The International Federation of Red Cross (IFRC) intends to plant trees throughout South Africa and other Southern African countries, in an effort to fight against climate change. The IFRC believes that trees play a crucial role in the fight against climate change and that they should be protected actively. Opposing this is the crucial issue of deforestation, which continues unabated globally. The IFRC Southern Africa Cluster Delegation has developed their Tree Planting Initiative, which aims to contribute to the protection, management and restoration of forests, while at the same time addressing the drivers of food insecurity in Southern African.
Annually, 4.1 million hectares of natural forest in Africa are lost to human activity. Between the years 2010 and 2019, South Africa lost 1.42 million hectares of trees. From 2002 to 2019, the total area of South Africa’s humid primary forest decreased by 8.3 per cent. Most deforestation occurs around densely populated areas, where trees are needed to supply the needs and wants of communities . According to the Climate Change in Southern Africa report by the World Food Programme, climate change has threatened food security by increasing the frequency and severity of natural hazards, especially in disadvantaged rural areas. The report states that 30 per cent of production is now at risk from the effects of climate hazards. Changes in temperature and rainfall patterns also increase water scarcity making agricultural maintenance in rural areas extremely difficult.
For over 100 years, the International Federation of Red Cross (IFRC) Southern African Cluster has assisted vulnerable communities to recover after the natural disasters and health emergencies it has witnessed. The IFRC has recently developed the #ZeroHungerInitiative 2020–2030. This is a 10-year initiative, which plans to address food insecurity in the Southern Africa region by leveraging existing large-scale operations and emerging innovations. The programme will also assist in offering an integrated portfolio of interventions and enabling vulnerable rural and urban households to move from food insecurity and subsistence agriculture, to surplus production, participation in value chains, and food security. Under the #ZeroHungerInitiative 2020–2030, the IFRC have developed a two-year Pan-African Tree Planting Initiative. The tree-planting initiative is a natural extension of this concern for community health and wellness. Through this initiative, the IFRC aims to raise awareness of climate challenges and education on how to contribute to the protection, management, and restoration of forests while simultaneously addressing the key drivers of food insecurity in Southern African Communities.
The programme aims to ensure proper execution of the Tree Planting initiative. The IFRC has opted to take a multiphase approach in rolling out this initiative in communities. The programme further ensures that each phase of forests is well established and that care systems are implemented adequately before moving on to the next, thus ensuring longevity and sustainability of the initiative in each location (phase). Daveyton is a township located in the Ekurhuleni Metropolitan Municipality of Gauteng in South Africa. It has been nominated as Phase 1 of the initiative owing to the community’s high level of carbon emissions. There are twenty-five thousand trees to be planted in the local schools, clinics, and community centres. A portion of the trees will be distributed to individual community members for their home-grown use. The home-grown project will be monitored and supported with technical skills for individuals to manage their trees at home through demonstrations at the centre.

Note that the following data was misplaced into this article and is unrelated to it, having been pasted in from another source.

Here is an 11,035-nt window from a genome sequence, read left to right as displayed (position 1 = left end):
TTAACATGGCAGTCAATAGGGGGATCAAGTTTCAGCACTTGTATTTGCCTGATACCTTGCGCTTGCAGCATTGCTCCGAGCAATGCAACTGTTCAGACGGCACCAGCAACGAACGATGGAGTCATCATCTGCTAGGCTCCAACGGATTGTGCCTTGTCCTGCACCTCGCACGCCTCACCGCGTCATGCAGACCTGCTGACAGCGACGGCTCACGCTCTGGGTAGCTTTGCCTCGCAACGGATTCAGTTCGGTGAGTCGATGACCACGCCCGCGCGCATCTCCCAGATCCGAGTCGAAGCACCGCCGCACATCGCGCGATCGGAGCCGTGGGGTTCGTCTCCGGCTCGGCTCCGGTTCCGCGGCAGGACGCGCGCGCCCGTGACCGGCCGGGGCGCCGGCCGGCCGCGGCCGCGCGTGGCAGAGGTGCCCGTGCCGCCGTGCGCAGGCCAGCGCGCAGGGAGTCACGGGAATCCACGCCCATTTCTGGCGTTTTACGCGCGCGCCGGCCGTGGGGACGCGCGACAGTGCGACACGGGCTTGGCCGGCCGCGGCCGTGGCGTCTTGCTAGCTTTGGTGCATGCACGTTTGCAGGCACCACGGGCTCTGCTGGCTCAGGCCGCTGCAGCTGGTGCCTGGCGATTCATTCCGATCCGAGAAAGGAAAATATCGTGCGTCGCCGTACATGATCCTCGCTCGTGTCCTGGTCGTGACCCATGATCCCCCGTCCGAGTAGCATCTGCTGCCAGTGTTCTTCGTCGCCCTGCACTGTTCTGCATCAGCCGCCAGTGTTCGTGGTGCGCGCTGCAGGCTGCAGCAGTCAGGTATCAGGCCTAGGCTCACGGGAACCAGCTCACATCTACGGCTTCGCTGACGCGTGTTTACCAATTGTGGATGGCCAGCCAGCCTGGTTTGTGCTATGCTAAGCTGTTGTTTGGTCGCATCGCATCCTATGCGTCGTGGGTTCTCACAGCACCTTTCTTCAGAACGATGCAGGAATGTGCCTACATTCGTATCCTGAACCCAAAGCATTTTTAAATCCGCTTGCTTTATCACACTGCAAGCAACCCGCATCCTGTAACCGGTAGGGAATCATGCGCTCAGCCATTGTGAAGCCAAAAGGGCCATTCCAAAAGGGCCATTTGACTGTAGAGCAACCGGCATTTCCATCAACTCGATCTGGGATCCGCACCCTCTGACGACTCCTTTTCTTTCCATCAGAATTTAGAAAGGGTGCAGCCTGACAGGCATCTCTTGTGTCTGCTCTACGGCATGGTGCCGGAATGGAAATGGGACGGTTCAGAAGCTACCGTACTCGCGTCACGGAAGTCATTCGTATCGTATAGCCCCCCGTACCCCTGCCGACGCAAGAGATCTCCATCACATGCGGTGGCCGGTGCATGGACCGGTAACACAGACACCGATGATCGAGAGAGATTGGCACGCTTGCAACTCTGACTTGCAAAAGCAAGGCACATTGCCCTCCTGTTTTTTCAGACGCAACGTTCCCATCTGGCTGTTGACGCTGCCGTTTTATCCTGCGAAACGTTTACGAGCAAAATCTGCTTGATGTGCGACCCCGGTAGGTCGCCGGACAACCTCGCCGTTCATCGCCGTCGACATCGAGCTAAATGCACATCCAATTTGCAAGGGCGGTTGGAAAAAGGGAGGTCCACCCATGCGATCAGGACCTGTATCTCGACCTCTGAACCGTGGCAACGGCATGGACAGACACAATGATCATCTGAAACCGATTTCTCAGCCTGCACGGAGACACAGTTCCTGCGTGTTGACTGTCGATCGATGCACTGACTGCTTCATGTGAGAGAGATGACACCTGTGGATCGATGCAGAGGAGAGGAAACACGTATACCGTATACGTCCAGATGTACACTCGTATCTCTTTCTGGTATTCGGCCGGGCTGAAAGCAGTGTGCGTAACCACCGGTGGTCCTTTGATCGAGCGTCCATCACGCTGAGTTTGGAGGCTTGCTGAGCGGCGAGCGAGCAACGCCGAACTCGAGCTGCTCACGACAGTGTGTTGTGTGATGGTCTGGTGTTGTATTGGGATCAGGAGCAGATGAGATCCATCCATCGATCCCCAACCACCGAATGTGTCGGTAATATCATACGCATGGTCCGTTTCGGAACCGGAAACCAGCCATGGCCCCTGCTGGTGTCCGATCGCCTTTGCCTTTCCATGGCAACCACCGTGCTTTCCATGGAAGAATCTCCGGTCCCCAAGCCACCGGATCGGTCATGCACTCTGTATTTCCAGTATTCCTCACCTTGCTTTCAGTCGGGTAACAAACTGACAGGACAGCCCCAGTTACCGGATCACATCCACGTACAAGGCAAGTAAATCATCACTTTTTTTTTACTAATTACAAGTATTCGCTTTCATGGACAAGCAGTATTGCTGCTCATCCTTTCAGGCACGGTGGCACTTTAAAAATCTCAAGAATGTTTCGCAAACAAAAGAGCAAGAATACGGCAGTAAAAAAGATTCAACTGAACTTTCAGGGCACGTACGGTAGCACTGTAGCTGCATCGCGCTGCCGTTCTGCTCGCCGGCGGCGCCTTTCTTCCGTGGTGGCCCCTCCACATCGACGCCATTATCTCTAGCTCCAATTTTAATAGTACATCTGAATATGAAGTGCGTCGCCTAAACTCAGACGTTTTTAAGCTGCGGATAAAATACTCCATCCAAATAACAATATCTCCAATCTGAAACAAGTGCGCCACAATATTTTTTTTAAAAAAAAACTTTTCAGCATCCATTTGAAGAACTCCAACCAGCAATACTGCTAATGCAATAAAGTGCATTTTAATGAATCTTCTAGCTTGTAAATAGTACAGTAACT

The IFRC also intends to plant trees in urban areas such as building complexes, office parks, and parks to create more urban green spaces throughout Southern Africa. According to the World Health Organisation, urban green spaces have a distinctly positive effect on human health. Parks with shrubs and trees lead to improved mental health and lower the risk of obesity, type-2 diabetes, and cardiovascular morbidity and mortality.
Hilary Motsiri, Senior Food Security Officer at IFRC Pretoria Cluster Delegation, says that the IFRC is planning to partner with communities, private companies, other international organisations, municipalities, and the Department of Agriculture to ensure rollout of this initiative. Ultimately, the IFRC aims to plant five billion trees in Africa by 2030. ‘In vulnerable communities, we plan on planting fruit trees in order to promote food security while enhancing the urban green spaces. We will work collectively with community centres to govern the use of these trees and to ensure everyone has access to the produce and can use it as a potential source of income. When there is surplus of fruit after consumption, we will donate trees to early childhood development centres, to supplement existing feeding schemes, and to ensure everyone can benefit from these trees.
‘Climate change and food insecurity is everyone’s problem, and we need everyone on-board to help fight this unfolding crisis. We are appealing to everyone to join us in our efforts. Partnerships go a long way,’ concludes Motsiri.
Through the tree planting initiative, the cluster aims to plant 1 million trees per country every year, as part of the abovementioned multi-phase approach. This process will incorporate lessons learned from the first phase in Daveyton, paying careful regard to the context and needs of each community using established Community Engagement and Accountability mechanisms.